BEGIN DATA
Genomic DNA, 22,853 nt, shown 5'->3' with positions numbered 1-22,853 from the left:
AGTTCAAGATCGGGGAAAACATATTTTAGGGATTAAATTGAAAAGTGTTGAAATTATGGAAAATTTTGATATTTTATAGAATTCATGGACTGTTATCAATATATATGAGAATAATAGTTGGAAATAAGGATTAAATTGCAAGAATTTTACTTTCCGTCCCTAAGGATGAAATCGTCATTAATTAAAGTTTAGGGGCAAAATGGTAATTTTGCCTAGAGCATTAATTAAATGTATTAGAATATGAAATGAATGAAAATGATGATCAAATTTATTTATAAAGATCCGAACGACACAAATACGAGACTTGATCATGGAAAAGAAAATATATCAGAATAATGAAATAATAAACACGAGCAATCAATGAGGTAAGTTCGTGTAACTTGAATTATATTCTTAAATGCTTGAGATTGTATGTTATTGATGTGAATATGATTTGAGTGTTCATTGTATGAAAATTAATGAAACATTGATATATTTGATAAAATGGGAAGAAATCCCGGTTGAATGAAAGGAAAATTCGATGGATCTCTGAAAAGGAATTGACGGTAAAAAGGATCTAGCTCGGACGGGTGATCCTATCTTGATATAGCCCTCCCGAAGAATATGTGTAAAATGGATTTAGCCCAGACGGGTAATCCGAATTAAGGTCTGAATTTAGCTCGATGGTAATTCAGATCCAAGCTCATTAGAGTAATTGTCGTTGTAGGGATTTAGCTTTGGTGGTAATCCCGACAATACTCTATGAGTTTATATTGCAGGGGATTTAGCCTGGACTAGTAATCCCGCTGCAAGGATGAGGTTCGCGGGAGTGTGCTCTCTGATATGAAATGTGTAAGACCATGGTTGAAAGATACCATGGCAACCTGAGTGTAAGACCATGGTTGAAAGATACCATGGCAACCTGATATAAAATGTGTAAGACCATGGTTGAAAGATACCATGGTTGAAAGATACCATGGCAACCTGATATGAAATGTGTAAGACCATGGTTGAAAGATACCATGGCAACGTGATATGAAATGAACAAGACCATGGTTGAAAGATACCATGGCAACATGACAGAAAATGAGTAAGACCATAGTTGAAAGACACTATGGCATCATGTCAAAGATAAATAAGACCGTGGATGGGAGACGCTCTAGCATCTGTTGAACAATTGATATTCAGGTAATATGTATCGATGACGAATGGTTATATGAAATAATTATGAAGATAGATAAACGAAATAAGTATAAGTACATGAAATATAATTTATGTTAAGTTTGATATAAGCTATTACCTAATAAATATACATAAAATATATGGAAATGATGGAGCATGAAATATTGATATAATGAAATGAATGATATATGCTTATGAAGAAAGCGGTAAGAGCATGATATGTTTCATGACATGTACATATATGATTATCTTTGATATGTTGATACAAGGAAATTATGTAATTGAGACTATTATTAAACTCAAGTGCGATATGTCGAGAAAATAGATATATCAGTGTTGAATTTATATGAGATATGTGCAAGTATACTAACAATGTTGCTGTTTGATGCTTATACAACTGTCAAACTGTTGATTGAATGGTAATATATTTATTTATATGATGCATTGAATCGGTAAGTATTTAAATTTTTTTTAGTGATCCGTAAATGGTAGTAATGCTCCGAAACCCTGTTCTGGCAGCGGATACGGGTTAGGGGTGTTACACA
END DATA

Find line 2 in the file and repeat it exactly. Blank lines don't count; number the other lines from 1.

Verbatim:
AGTTCAAGATCGGGGAAAACATATTTTAGGGATTAAATTGAAAAGTGTTGAAATTATGGAAAATTTTGATATTTTATAGAATTCATGGACTGTTATCAATATATATGAGAATAATAGTTGGAAATAAGGATTAAATTGCAAGAATTTTACTTTCCGTCCCTAAGGATGAAATCGTCATTAATTAAAGTTTAGGGGCAAAATGGTAATTTTGCCTAGAGCATTAATTAAATGTATTAGAATATGAAATGAATGAAAATGATGATCAAATTTATTTATAAAGATCCGAACGACACAAATACGAGACTTGATCATGGAAAAGAAAATATATCAGAATAATGAAATAATAAACACGAGCAATCAATGAGGTAAGTTCGTGTAACTTGAATTATATTCTTAAATGCTTGAGATTGTATGTTATTGATGTGAATATGATTTGAGTGTTCATTGTATGAAAATTAATGAAACATTGATATATTTGATAAAATGGGAAGAAATCCCGGTTGAATGAAAGGAAAATTCGATGGATCTCTGAAAAGGAATTGACGGTAAAAAGGATCTAGCTCGGACGGGTGATCCTATCTTGATATAGCCCTCCCGAAGAATATGTGTAAAATGGATTTAGCCCAGACGGGTAATCCGAATTAAGGTCTGAATTTAGCTCGATGGTAATTCAGATCCAAGCTCATTAGAGTAATTGTCGTTGTAGGGATTTAGCTTTGGTGGTAATCCCGACAATACTCTATGAGTTTATATTGCAGGGGATTTAGCCTGGACTAGTAATCCCGCTGCAAGGATGAGGTTCGCGGGAGTGTGCTCTCTGATATGAAATGTGTAAGACCATGGTTGAAAGATACCATGGCAACCTGAGTGTAAGACCATGGTTGAAAGATACCATGGCAACCTGATATAAAATGTGTAAGACCATGGTTGAAAGATACCATGGTTGAAAGATACCATGGCAACCTGATATGAAATGTGTAAGACCATGGTTGAAAGATACCATGGCAACGTGATATGAAATGAACAAGACCATGGTTGAAAGATACCATGGCAACATGACAGAAAATGAGTAAGACCATAGTTGAAAGACACTATGGCATCATGTCAAAGATAAATAAGACCGTGGATGGGAGACGCTCTAGCATCTGTTGAACAATTGATATTCAGGTAATATGTATCGATGACGAATGGTTATATGAAATAATTATGAAGATAGATAAACGAAATAAGTATAAGTACATGAAATATAATTTATGTTAAGTTTGATATAAGCTATTACCTAATAAATATACATAAAATATATGGAAATGATGGAGCATGAAATATTGATATAATGAAATGAATGATATATGCTTATGAAGAAAGCGGTAAGAGCATGATATGTTTCATGACATGTACATATATGATTATCTTTGATATGTTGATACAAGGAAATTATGTAATTGAGACTATTATTAAACTCAAGTGCGATATGTCGAGAAAATAGATATATCAGTGTTGAATTTATATGAGATATGTGCAAGTATACTAACAATGTTGCTGTTTGATGCTTATACAACTGTCAAACTGTTGATTGAATGGTAATATATTTATTTATATGATGCATTGAATCGGTAAGTATTTAAATTTTTTTTAGTGATCCGTAAATGGTAGTAATGCTCCGAAACCCTGTTCTGGCAGCGGATACGGGTTAGGGGTGTTACACA